Last year, D.light secured a new structured financing mechanism that will allow it to raise money by selling portions of its future collections and announced a goal of reaching 1 billion people by 2030. The new line of credit, underwritten in part by the taxpayer-funded US International Development Finance Corp., Norway’s Norfund, and other development banks, will allow the company the kind of flexible financing it needs to grow sustainably, Tozun says, noting, “It’s been an evolution for us.”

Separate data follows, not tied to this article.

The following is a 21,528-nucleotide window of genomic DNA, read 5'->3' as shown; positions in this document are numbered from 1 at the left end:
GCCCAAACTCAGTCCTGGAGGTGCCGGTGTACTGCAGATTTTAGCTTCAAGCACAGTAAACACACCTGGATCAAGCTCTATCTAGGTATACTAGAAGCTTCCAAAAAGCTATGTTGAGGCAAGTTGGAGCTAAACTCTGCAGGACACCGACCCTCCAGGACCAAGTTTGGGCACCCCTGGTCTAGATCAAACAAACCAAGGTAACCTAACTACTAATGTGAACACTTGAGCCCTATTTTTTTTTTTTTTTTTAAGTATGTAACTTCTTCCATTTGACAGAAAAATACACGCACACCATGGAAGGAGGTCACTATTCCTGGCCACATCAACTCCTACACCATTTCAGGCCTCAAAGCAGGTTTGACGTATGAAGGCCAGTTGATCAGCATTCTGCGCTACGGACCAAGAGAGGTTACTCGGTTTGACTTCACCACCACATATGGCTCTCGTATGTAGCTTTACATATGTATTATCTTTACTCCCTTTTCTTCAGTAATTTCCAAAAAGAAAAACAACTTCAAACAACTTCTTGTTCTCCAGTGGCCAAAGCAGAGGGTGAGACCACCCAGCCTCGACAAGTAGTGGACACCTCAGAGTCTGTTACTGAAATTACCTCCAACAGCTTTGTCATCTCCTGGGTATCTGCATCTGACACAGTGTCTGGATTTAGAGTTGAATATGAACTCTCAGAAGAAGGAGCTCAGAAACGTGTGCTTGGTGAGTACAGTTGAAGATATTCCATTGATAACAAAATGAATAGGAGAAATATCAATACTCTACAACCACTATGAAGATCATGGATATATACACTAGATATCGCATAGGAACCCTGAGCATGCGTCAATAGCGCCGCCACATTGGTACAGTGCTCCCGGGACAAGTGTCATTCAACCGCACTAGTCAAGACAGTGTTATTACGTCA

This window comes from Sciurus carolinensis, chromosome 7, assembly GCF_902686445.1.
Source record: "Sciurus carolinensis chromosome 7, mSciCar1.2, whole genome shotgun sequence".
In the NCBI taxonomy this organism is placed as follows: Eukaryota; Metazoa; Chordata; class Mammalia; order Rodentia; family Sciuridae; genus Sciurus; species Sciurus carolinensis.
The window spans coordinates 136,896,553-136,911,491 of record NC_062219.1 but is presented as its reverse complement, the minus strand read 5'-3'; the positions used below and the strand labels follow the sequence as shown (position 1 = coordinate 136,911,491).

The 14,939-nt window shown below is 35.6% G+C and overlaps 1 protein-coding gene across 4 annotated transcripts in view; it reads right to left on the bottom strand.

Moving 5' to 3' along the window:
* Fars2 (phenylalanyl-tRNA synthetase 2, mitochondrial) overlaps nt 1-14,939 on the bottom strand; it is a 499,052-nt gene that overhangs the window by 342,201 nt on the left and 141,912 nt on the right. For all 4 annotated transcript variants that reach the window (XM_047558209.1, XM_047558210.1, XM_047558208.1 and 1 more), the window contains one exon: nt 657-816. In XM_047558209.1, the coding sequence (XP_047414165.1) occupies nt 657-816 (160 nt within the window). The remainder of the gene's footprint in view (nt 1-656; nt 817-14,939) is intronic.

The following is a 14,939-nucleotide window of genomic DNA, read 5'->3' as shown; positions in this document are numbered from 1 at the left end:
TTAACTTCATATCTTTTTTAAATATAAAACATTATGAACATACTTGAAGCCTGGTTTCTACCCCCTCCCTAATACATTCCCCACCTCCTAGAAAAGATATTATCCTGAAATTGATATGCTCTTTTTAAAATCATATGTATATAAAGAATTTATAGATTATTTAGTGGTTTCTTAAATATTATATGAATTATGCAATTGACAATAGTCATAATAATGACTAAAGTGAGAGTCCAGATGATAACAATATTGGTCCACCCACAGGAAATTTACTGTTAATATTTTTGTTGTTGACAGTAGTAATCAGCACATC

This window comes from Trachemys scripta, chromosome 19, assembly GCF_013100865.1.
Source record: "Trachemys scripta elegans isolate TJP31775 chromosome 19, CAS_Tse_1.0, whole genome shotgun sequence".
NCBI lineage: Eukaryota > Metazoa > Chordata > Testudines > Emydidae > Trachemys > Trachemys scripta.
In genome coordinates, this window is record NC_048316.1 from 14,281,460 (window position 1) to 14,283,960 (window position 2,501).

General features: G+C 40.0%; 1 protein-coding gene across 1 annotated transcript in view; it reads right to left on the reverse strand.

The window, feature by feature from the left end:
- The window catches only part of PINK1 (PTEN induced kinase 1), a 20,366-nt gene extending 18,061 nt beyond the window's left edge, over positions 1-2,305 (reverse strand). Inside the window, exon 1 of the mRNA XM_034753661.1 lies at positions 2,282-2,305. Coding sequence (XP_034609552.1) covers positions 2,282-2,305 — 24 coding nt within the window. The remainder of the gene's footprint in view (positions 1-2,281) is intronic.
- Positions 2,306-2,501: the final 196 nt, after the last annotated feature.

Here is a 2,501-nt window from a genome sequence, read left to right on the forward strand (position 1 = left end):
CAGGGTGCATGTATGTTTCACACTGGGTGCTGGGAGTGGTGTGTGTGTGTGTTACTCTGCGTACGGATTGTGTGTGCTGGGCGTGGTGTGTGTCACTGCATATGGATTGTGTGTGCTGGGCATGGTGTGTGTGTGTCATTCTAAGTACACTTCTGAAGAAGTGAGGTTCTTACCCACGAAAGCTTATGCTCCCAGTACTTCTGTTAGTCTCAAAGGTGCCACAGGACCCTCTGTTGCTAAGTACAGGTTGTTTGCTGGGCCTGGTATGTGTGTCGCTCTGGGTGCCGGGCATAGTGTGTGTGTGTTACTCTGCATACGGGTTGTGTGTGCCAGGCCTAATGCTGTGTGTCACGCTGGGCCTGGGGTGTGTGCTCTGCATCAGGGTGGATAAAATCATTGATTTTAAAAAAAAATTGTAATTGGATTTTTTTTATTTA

As the paygo market has evolved, the industry has taken steps to address the credit and funding problems. Gogla released a set of consumer protection principles that call for pricing transparency and responsible sales tactics. Because publicly funded agencies guarantee many of the loans to paygo companies, commercial investors who lend to them face less risk that they won’t reap their expected returns. Still, to help investors differentiate between companies seeking sustainable growth and those sprinting for the next round of funding, Gogla in 2020 hired a forensic accounting firm, which found such a morass of financial reporting practices that, depending on the company, an identical transaction could be recorded to show anywhere from $80 to $250 in revenue. Companies, development agencies, and aid groups have also tried to devise standards for gauging the creditworthiness of poor customers.